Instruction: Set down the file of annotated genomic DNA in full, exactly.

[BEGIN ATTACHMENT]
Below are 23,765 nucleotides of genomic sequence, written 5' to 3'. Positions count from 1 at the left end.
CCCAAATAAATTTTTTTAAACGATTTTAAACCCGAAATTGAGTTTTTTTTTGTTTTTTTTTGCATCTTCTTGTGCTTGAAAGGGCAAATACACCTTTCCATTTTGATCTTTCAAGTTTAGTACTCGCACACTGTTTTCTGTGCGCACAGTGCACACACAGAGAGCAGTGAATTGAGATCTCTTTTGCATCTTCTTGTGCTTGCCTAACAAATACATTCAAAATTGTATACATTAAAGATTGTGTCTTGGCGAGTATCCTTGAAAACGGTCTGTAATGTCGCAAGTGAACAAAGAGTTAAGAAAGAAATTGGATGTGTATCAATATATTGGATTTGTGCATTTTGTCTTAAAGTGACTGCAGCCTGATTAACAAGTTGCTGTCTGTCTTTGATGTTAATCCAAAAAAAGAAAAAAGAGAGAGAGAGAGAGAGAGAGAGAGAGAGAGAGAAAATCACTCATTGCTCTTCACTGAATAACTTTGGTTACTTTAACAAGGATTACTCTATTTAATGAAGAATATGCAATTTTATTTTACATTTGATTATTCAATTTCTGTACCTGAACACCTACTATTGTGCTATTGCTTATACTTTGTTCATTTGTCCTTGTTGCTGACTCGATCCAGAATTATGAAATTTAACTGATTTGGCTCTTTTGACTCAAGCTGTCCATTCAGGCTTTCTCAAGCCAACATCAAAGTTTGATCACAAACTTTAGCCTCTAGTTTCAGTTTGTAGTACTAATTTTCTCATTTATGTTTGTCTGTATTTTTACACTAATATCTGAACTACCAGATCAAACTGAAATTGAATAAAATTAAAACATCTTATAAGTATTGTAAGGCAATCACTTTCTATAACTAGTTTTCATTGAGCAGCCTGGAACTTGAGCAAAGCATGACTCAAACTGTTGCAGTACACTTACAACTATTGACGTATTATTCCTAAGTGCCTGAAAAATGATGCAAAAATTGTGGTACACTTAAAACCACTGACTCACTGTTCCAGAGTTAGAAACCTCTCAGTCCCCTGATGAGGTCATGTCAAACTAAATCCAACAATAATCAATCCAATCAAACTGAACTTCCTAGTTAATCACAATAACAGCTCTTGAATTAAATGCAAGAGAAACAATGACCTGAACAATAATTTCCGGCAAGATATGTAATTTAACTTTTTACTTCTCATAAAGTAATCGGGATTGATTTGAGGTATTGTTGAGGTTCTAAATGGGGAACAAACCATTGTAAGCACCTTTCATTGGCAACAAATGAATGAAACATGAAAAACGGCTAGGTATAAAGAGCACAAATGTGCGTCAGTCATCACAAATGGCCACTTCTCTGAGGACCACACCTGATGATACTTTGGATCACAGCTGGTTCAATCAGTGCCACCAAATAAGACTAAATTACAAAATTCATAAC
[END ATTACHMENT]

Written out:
Below are 23,765 nucleotides of genomic sequence, written 5' to 3'. Positions count from 1 at the left end.
CCCAAATAAATTTTTTTAAACGATTTTAAACCCGAAATTGAGTTTTTTTTTGTTTTTTTTTGCATCTTCTTGTGCTTGAAAGGGCAAATACACCTTTCCATTTTGATCTTTCAAGTTTAGTACTCGCACACTGTTTTCTGTGCGCACAGTGCACACACAGAGAGCAGTGAATTGAGATCTCTTTTGCATCTTCTTGTGCTTGCCTAACAAATACATTCAAAATTGTATACATTAAAGATTGTGTCTTGGCGAGTATCCTTGAAAACGGTCTGTAATGTCGCAAGTGAACAAAGAGTTAAGAAAGAAATTGGATGTGTATCAATATATTGGATTTGTGCATTTTGTCTTAAAGTGACTGCAGCCTGATTAACAAGTTGCTGTCTGTCTTTGATGTTAATCCAAAAAAAGAAAAAAGAGAGAGAGAGAGAGAGAGAGAGAGAGAGAGAGAAAATCACTCATTGCTCTTCACTGAATAACTTTGGTTACTTTAACAAGGATTACTCTATTTAATGAAGAATATGCAATTTTATTTTACATTTGATTATTCAATTTCTGTACCTGAACACCTACTATTGTGCTATTGCTTATACTTTGTTCATTTGTCCTTGTTGCTGACTCGATCCAGAATTATGAAATTTAACTGATTTGGCTCTTTTGACTCAAGCTGTCCATTCAGGCTTTCTCAAGCCAACATCAAAGTTTGATCACAAACTTTAGCCTCTAGTTTCAGTTTGTAGTACTAATTTTCTCATTTATGTTTGTCTGTATTTTTACACTAATATCTGAACTACCAGATCAAACTGAAATTGAATAAAATTAAAACATCTTATAAGTATTGTAAGGCAATCACTTTCTATAACTAGTTTTCATTGAGCAGCCTGGAACTTGAGCAAAGCATGACTCAAACTGTTGCAGTACACTTACAACTATTGACGTATTATTCCTAAGTGCCTGAAAAATGATGCAAAAATTGTGGTACACTTAAAACCACTGACTCACTGTTCCAGAGTTAGAAACCTCTCAGTCCCCTGATGAGGTCATGTCAAACTAAATCCAACAATAATCAATCCAATCAAACTGAACTTCCTAGTTAATCACAATAACAGCTCTTGAATTAAATGCAAGAGAAACAATGACCTGAACAATAATTTCCGGCAAGATATGTAATTTAACTTTTTACTTCTCATAAAGTAATCGGGATTGATTTGAGGTATTGTTGAGGTTCTAAATGGGGAACAAACCATTGTAAGCACCTTTCATTGGCAACAAATGAATGAAACATGAAAAACGGCTAGGTATAAAGAGCACAAATGTGCGTCAGTCATCACAAATGGCCACTTCTCTGAGGACCACACCTGATGATACTTTGGATCACAGCTGGTTCAATCAGTGCCACCAAATAAGACTAAATTACAAAATTCATAAC